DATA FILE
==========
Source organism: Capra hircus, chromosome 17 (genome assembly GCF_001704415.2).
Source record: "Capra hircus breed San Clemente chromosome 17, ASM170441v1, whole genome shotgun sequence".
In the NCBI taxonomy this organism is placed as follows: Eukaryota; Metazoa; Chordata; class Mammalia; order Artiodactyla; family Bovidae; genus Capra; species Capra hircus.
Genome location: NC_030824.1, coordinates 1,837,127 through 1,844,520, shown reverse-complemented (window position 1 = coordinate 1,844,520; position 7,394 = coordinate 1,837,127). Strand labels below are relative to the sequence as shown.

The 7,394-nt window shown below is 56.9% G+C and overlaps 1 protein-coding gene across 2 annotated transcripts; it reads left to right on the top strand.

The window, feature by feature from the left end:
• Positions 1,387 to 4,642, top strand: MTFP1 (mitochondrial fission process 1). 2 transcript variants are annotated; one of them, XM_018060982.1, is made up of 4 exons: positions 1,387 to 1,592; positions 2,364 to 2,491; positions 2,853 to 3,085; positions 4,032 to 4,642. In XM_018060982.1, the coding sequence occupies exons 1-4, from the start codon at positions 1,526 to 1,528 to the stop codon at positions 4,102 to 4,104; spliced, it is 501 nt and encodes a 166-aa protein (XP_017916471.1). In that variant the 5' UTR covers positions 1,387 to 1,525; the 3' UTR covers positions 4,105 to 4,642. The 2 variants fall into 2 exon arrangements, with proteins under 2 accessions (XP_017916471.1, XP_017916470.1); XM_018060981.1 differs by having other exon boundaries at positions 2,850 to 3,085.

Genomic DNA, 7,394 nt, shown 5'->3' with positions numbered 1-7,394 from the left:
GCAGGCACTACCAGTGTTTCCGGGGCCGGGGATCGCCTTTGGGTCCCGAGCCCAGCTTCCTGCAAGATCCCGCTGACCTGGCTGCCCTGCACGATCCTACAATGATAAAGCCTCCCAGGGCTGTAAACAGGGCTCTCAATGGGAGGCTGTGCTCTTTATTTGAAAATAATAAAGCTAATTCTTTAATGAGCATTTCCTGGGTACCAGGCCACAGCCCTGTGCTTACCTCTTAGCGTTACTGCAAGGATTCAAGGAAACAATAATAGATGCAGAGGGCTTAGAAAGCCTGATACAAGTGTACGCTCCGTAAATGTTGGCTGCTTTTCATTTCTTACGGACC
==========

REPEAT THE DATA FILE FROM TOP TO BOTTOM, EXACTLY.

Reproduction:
Source organism: Capra hircus, chromosome 17 (genome assembly GCF_001704415.2).
Source record: "Capra hircus breed San Clemente chromosome 17, ASM170441v1, whole genome shotgun sequence".
In the NCBI taxonomy this organism is placed as follows: Eukaryota; Metazoa; Chordata; class Mammalia; order Artiodactyla; family Bovidae; genus Capra; species Capra hircus.
Genome location: NC_030824.1, coordinates 1,837,127 through 1,844,520, shown reverse-complemented (window position 1 = coordinate 1,844,520; position 7,394 = coordinate 1,837,127). Strand labels below are relative to the sequence as shown.

The 7,394-nt window shown below is 56.9% G+C and overlaps 1 protein-coding gene across 2 annotated transcripts; it reads left to right on the top strand.

The window, feature by feature from the left end:
• Positions 1,387 to 4,642, top strand: MTFP1 (mitochondrial fission process 1). 2 transcript variants are annotated; one of them, XM_018060982.1, is made up of 4 exons: positions 1,387 to 1,592; positions 2,364 to 2,491; positions 2,853 to 3,085; positions 4,032 to 4,642. In XM_018060982.1, the coding sequence occupies exons 1-4, from the start codon at positions 1,526 to 1,528 to the stop codon at positions 4,102 to 4,104; spliced, it is 501 nt and encodes a 166-aa protein (XP_017916471.1). In that variant the 5' UTR covers positions 1,387 to 1,525; the 3' UTR covers positions 4,105 to 4,642. The 2 variants fall into 2 exon arrangements, with proteins under 2 accessions (XP_017916471.1, XP_017916470.1); XM_018060981.1 differs by having other exon boundaries at positions 2,850 to 3,085.

Genomic DNA, 7,394 nt, shown 5'->3' with positions numbered 1-7,394 from the left:
GCAGGCACTACCAGTGTTTCCGGGGCCGGGGATCGCCTTTGGGTCCCGAGCCCAGCTTCCTGCAAGATCCCGCTGACCTGGCTGCCCTGCACGATCCTACAATGATAAAGCCTCCCAGGGCTGTAAACAGGGCTCTCAATGGGAGGCTGTGCTCTTTATTTGAAAATAATAAAGCTAATTCTTTAATGAGCATTTCCTGGGTACCAGGCCACAGCCCTGTGCTTACCTCTTAGCGTTACTGCAAGGATTCAAGGAAACAATAATAGATGCAGAGGGCTTAGAAAGCCTGATACAAGTGTACGCTCCGTAAATGTTGGCTGCTTTTCATTTCTTACGGACC